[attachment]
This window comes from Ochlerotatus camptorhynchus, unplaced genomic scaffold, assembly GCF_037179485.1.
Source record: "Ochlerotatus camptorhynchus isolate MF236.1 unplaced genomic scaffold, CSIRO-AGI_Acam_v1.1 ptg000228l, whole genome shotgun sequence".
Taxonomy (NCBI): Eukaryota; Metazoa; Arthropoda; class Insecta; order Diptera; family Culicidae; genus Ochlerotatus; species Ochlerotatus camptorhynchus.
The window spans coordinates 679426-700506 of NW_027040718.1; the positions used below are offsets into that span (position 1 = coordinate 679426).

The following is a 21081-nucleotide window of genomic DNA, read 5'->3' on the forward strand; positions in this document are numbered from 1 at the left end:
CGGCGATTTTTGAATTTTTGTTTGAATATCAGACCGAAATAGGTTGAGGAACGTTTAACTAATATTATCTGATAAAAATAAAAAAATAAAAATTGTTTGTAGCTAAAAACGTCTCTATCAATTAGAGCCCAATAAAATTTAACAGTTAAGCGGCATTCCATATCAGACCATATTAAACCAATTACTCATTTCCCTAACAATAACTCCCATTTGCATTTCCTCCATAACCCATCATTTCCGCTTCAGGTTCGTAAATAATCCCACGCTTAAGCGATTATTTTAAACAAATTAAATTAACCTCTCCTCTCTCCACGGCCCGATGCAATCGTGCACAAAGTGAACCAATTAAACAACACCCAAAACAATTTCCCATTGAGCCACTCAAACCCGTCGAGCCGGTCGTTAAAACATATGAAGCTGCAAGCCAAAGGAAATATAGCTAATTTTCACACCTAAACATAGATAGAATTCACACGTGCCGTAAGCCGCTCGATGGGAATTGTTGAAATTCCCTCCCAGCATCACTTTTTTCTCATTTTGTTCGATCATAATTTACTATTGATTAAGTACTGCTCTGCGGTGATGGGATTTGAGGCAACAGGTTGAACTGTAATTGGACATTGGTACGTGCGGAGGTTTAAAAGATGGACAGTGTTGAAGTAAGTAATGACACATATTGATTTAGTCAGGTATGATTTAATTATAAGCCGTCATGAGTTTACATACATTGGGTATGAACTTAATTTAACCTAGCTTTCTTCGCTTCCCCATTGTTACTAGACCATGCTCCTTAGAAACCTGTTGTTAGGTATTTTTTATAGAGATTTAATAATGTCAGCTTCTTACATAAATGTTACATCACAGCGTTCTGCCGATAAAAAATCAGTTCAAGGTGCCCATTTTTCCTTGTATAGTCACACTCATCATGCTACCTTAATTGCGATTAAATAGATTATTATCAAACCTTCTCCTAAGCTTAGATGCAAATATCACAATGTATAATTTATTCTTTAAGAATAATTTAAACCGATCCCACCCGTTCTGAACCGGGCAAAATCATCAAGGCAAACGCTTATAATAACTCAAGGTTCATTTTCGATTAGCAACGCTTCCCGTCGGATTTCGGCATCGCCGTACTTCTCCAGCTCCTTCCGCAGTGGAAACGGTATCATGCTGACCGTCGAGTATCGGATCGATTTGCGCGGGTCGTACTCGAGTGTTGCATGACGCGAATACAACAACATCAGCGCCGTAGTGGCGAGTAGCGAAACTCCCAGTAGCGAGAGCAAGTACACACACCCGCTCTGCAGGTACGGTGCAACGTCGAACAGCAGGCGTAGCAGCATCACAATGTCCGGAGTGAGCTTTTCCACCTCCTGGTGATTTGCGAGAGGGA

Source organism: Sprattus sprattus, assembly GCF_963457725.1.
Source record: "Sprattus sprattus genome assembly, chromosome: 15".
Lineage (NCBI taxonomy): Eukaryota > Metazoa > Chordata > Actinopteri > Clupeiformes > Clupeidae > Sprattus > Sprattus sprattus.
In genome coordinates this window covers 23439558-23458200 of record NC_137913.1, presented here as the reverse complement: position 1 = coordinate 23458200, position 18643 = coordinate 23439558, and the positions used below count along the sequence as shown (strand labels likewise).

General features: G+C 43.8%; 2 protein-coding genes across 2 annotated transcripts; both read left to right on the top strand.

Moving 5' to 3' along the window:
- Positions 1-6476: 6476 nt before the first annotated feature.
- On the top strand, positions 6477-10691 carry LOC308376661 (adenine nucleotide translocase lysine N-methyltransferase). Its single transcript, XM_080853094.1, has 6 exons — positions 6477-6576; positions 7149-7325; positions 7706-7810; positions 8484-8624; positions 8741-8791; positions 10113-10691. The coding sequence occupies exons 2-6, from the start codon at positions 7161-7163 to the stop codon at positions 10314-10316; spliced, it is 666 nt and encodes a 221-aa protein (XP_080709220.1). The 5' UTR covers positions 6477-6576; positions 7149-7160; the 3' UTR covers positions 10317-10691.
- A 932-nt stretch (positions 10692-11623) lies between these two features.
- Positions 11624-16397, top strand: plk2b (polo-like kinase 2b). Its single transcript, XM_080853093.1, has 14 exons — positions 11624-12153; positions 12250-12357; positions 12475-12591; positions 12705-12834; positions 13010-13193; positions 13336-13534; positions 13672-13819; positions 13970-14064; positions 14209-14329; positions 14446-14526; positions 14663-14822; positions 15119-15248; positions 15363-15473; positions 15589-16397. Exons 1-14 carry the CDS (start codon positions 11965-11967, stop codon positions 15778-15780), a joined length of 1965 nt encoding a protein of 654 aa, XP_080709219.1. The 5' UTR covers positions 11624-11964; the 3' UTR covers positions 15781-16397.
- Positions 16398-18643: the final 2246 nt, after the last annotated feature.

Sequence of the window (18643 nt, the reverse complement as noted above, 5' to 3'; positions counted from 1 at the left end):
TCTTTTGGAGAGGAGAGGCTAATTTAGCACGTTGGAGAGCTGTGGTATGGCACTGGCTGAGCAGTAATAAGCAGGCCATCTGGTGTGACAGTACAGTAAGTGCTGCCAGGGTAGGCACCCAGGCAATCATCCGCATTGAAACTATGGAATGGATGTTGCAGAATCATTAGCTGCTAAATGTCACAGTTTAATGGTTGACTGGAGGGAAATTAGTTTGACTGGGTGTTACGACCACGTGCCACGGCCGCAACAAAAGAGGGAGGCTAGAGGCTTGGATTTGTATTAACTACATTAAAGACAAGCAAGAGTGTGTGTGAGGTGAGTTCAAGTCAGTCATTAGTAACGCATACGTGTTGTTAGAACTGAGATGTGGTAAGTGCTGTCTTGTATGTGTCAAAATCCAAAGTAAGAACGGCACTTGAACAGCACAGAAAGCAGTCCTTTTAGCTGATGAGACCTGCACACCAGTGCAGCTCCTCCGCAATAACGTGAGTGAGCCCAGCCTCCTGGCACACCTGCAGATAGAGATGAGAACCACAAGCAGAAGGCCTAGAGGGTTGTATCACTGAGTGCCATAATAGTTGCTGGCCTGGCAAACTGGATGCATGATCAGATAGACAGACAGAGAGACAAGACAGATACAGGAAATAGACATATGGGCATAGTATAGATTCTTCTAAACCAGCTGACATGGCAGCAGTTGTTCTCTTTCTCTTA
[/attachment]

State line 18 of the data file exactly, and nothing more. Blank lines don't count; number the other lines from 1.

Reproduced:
Sequence of the window (18643 nt, the reverse complement as noted above, 5' to 3'; positions counted from 1 at the left end):